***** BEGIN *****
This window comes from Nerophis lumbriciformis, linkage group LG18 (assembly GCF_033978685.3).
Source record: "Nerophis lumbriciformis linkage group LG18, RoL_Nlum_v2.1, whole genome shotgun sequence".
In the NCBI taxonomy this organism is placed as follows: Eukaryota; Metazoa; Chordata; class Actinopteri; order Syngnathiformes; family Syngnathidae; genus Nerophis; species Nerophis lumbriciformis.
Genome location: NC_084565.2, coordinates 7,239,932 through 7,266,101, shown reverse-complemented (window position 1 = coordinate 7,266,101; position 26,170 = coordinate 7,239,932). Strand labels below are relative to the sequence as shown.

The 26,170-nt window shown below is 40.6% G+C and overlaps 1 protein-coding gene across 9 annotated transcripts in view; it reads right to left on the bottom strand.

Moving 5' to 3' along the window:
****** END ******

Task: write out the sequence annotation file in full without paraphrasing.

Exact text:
This window comes from Nerophis lumbriciformis, linkage group LG18 (assembly GCF_033978685.3).
Source record: "Nerophis lumbriciformis linkage group LG18, RoL_Nlum_v2.1, whole genome shotgun sequence".
In the NCBI taxonomy this organism is placed as follows: Eukaryota; Metazoa; Chordata; class Actinopteri; order Syngnathiformes; family Syngnathidae; genus Nerophis; species Nerophis lumbriciformis.
Genome location: NC_084565.2, coordinates 7,239,932 through 7,266,101, shown reverse-complemented (window position 1 = coordinate 7,266,101; position 26,170 = coordinate 7,239,932). Strand labels below are relative to the sequence as shown.

The 26,170-nt window shown below is 40.6% G+C and overlaps 1 protein-coding gene across 9 annotated transcripts in view; it reads right to left on the bottom strand.

Moving 5' to 3' along the window: